I’m wondering if we hear any of those early struggles — your son, when he was taken in the custody agreement — do we hear any of that in the music you wrote?
I don’t think that there’s so much a biography, but I think art takes over and makes out of what you are living something that is of you, but it doesn’t have to be autobiographical. It tells the story. I think the voice may tell it. I think you may hear it in the quality of the voice, more than anyplace else. I believe that.
A chicken claw. An FDR pin. A crucifix. A toy sheriff’s star.
Those are some of the weird items that have been removed from kids’ throats, nostrils and ears by doctors at Boston Children’s Hospital and are included in a macabre, yet important, display.
A visitor’s first reaction might be to laugh at the framed collection of dozens of items that dates to 1918 and hangs at the entrance to the hospital’s ear, nose and throat department, but it’s also a reminder to the parents who walk past it every day to remain vigilant.
“It is definitely something that catches the eyes of parents and makes them think twice about what their kids are exposed to,” said Dr. Anne Hseu, a head and neck surgeon at Children’s who has removed Christmas ornaments, toys, carpet tacks and other items from young patients.
One of Hseu’s colleagues removed a rosary bead that had blocked a boy’s breathing passage. The boy might have died, but the bead lodged vertically, so he was able to get air through the bead’s threading hole.
Disc-like button batteries are among the more commonly swallowed items these days, and particularly dangerous because the chemicals in them can burn esophageal tissue in a couple of hours, Hseu said.
Latex balloons, magnets and colorful laundry detergent pods are also frequently swallowed, said Dr. Sarah Denny, an emergency department pediatrician at Nationwide Children’s Hospital in Columbus, Ohio, who has extracted a cellphone button from a teenager’s ear and a gum wrapper that was stuck in a child’s nostril for a couple of weeks.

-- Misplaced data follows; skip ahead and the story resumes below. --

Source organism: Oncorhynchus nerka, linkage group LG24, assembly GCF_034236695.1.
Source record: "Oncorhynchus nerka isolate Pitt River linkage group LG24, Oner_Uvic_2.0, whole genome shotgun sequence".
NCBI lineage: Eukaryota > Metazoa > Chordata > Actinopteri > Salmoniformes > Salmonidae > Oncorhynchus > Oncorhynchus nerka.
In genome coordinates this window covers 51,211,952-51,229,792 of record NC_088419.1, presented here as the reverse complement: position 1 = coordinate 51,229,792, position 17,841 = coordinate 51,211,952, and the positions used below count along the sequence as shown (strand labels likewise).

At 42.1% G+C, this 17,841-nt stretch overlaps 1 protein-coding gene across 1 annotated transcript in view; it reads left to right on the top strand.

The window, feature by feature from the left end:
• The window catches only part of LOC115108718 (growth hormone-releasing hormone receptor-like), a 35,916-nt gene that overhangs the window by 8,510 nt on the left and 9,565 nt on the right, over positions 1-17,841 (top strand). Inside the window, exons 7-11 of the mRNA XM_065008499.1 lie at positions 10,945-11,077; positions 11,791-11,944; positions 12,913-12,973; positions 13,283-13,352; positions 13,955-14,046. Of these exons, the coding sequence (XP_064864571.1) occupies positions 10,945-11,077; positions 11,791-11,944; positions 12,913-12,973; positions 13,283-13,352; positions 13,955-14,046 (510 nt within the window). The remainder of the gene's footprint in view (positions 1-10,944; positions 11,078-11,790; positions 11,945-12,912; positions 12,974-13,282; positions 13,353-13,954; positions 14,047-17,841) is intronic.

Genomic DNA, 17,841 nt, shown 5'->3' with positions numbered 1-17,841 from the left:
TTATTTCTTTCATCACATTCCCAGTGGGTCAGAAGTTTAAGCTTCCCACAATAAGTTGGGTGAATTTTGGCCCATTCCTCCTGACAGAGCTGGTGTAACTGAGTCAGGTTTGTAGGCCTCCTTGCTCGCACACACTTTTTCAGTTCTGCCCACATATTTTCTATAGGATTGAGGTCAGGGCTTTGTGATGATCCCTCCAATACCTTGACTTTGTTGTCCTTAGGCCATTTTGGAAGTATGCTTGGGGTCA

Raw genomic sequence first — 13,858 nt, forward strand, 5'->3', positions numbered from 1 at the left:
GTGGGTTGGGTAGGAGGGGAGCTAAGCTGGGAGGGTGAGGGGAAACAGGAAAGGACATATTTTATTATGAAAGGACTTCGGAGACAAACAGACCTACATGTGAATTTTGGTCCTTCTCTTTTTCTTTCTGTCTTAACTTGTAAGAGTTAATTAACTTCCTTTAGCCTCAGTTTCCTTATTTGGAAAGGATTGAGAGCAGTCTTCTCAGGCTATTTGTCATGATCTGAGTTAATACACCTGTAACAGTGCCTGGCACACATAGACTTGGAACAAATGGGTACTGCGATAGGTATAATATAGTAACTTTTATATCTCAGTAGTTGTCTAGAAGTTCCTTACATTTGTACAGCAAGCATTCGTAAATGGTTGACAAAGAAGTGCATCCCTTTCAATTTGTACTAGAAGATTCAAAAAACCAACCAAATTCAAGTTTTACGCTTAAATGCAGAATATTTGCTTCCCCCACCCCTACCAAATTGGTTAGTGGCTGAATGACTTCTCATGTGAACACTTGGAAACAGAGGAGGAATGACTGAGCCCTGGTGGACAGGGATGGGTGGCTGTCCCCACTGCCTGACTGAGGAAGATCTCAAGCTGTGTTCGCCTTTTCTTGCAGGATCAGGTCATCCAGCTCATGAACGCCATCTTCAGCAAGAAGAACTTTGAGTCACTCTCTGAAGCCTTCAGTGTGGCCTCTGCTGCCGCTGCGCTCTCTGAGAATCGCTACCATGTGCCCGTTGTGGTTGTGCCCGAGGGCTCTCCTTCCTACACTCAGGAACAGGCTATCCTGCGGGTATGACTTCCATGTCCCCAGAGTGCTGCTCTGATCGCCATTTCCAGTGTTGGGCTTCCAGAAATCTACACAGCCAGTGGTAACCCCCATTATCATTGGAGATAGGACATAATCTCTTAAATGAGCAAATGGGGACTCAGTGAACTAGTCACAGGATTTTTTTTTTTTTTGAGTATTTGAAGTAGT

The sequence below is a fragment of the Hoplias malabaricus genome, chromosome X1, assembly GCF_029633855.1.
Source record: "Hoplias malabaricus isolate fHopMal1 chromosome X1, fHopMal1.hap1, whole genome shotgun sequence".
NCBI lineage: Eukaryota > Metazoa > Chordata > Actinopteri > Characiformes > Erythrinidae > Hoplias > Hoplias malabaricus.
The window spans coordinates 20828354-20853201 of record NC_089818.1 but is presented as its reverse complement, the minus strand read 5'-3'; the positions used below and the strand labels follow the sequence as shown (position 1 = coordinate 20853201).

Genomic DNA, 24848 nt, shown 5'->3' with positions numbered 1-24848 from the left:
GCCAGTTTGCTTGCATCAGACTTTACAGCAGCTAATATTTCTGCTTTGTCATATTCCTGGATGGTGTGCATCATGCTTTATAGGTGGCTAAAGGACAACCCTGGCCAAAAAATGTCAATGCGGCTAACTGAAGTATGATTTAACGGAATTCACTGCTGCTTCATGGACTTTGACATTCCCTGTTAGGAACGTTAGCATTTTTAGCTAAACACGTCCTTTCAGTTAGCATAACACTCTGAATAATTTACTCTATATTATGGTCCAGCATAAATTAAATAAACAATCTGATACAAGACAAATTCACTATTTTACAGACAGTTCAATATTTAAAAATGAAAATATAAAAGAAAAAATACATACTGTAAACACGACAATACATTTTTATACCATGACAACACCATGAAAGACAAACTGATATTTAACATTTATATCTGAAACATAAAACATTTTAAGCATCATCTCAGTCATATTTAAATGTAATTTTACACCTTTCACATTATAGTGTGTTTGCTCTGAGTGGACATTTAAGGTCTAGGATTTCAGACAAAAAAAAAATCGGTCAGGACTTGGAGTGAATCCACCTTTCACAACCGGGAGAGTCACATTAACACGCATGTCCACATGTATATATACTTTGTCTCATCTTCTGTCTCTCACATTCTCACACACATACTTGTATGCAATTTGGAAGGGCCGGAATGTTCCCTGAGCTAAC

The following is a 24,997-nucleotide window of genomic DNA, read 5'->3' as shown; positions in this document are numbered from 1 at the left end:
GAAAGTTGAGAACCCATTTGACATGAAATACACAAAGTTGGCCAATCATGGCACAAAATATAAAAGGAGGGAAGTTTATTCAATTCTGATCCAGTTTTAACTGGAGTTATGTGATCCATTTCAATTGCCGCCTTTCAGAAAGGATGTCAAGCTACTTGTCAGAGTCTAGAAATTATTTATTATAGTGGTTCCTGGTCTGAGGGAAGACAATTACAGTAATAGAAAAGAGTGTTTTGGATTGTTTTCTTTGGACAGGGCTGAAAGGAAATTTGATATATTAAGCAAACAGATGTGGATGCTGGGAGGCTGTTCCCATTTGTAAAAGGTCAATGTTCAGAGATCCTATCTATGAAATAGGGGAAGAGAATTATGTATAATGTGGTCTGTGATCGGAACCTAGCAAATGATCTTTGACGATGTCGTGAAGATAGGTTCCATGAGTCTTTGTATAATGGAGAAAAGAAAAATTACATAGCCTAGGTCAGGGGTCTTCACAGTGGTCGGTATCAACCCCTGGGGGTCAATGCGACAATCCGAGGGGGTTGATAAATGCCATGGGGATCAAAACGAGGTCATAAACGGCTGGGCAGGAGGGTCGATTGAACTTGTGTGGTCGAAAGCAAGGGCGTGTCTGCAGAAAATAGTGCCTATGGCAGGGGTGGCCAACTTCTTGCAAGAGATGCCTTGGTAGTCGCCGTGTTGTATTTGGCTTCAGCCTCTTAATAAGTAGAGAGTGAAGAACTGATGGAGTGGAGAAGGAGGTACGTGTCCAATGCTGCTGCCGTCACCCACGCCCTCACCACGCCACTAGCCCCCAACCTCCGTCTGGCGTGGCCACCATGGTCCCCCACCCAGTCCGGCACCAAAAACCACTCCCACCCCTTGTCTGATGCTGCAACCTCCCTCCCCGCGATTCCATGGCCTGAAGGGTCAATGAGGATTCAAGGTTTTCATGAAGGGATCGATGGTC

The Boston collection, which also includes a screw hook, a tiny doll hand and a sardine tin key, is a tribute to late Children’s Hospital physician Charles Ferguson, who worked there for 35 years and removed most of the items himself.
Thousands of children a year are treated for sticking stuff they’re not supposed to in their mouths, noses and ears, Denny said. Parents need to keep small objects out of the reach of toddlers and make sure toys are age appropriate.
Besides the obvious hazards of choking — brain damage or death — ingesting a foreign object can lead to infection.
Pain, a chronic cough or even recurring pneumonia could indicate a child has swallowed something they shouldn’t have and needs a doctor’s attention. A foreign object can often be removed without surgery using an instrument that doctors call a “peanut grasper,” Hseu said.
mercredi 8 juin 2016
When a friend recently finished her grueling year of breast cancer chemotherapy, she received warm congratulations from her health care team and was invited to ring a special bell set up in her doctor’s office. Another friend, cancer-free for a year, is rewarding herself by taking part in a bike ride fundraising for cancer research. Me? Now that I have been on maintenance chemo for two years, I am celebrating by getting a mammogram.
Let me explain. Cancer survivors need continued specialized health care to assess for late side effects from the treatment and the cancer, and specialized preventative care. For example, girls who have received radiation therapy need mammograms at
a far younger ages than their peers, and children who have received brain radiation need a yearly hearing assessment.
One way to assess and treat cancer survivors is through Survivorship Clinics. These are places where patients get multidisciplinary appointments and where survivors meet with, for example, specialized health care providers, mental health care providers, nutritionists and physical therapists.
Research presented this week at the American Society of Clinical Oncology describes the value of such clinics. Care of survivors is especially important in children: Over 80 percent of children with cancer survive and need a care plan to guide surveillance for late effects of cancer therapy.
In the study presented this week, the authors randomized patients to either attending a Survivorship Clinic or receiving a customized survivorship care plan to use with their primary care provider. The authors found that the participants in the Survivorship Clinic were much more likely to receive recommended testing and more likely to have late effects of treatment identified. In fact, out of about 50 patients in each group, the authors found previously unidentified late effects of cancer — including obesity, high lipids, hypothyroidism, neuropathy, osteopenia, restrictive lung disease, substance abuse and anxiety — 21 times in the Survivorship Clinic group, but only once in the group that that received a written care plan.